Strategic Vagueness vs. Rallying Clarity

I've been surprised by the weakness of the conservative grassroots push for social security reform. Here's some illumination from The Note:

When the President first enunciated his Social Security principles, business groups, prodded by the White House, said they'd spend millions to influence public opinion. That was predicated on the Administration's announcing its support for a precise proposal early.

“We haven't done it because Bush doesn't have a plan yet,” said the Free Enterprise Fund's Steve Moore. “It's hard for anyone to mobilize conservative activists and conservative money until we all know that it's a plan that's worth mobilizing for.”

But, as I understand it, Bush doesn't have a precise plan because he needs the ability to negotiate with Democrats in order to get a bill through Congress. That's why he keeps saying that “everything's on the table.” I think this may have been a huge mistake. First, by not endorsing a specific plan, you allow the opposition to play the vagueness to their advantage and to impute an unattractive plan to the administration, around which they can rally resistance. Second, you leave yourself and your advocates unable to defend your plan against the opposition. All you can say is: “That's not the plan I have in mind.” Third, your grassroots support has nothing to rally around, and so keeps the money in the bank, as the AARP, Big Labor, etc., run riot. The public's attention span for the issue may be short. So it's a big loss to lose out in the first few rounds of the PR battle.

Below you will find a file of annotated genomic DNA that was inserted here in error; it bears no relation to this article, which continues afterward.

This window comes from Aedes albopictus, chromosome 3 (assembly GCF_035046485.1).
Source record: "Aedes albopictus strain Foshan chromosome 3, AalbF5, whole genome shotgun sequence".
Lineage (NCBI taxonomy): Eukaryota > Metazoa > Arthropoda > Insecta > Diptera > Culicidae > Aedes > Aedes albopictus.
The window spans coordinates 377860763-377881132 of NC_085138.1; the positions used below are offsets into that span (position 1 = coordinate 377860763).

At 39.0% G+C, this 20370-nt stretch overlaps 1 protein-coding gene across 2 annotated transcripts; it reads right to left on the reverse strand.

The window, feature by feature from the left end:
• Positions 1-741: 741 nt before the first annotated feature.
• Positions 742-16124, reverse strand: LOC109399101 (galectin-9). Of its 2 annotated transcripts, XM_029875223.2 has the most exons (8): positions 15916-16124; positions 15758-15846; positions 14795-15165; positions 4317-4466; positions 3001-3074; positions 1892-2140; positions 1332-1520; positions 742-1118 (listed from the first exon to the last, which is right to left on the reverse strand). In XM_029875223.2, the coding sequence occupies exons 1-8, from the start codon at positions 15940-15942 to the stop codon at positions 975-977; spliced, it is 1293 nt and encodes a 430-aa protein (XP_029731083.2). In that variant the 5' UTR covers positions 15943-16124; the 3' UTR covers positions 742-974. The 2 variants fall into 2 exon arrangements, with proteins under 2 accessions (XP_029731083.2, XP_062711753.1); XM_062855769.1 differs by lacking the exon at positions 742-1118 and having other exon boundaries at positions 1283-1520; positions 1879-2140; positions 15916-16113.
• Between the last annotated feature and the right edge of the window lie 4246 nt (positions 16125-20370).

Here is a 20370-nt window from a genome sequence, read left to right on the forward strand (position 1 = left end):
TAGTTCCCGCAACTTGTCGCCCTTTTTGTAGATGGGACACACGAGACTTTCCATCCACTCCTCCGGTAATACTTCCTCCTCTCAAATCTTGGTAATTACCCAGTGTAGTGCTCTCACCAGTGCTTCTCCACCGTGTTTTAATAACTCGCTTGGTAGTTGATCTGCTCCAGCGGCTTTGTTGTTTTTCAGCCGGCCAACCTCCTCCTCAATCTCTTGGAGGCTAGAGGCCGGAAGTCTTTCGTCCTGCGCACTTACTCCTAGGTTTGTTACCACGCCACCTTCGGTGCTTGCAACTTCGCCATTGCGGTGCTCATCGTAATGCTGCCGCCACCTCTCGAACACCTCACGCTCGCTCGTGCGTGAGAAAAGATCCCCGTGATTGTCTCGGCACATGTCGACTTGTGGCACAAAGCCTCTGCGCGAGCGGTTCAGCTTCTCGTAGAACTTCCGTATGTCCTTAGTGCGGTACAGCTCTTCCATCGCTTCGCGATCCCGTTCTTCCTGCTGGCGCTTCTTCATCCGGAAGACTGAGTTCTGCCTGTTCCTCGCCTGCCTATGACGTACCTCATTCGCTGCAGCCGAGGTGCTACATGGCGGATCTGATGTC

All this has to weighed against the bargaining advantages of public open-endedness about policy. But if you lose the public opinion war too badly, in part because of the strategy of vagueness, then the bargaining advantages of vagueness start to dissipate.
I hope that the adminstration's doing some kind of rope-a-dope, and letting the anti-reform forces start to feel complacently self-congratulatory before wheeling out the big guns, and mobilizing the massive grassroots PR assault. I mean, that could happen, right?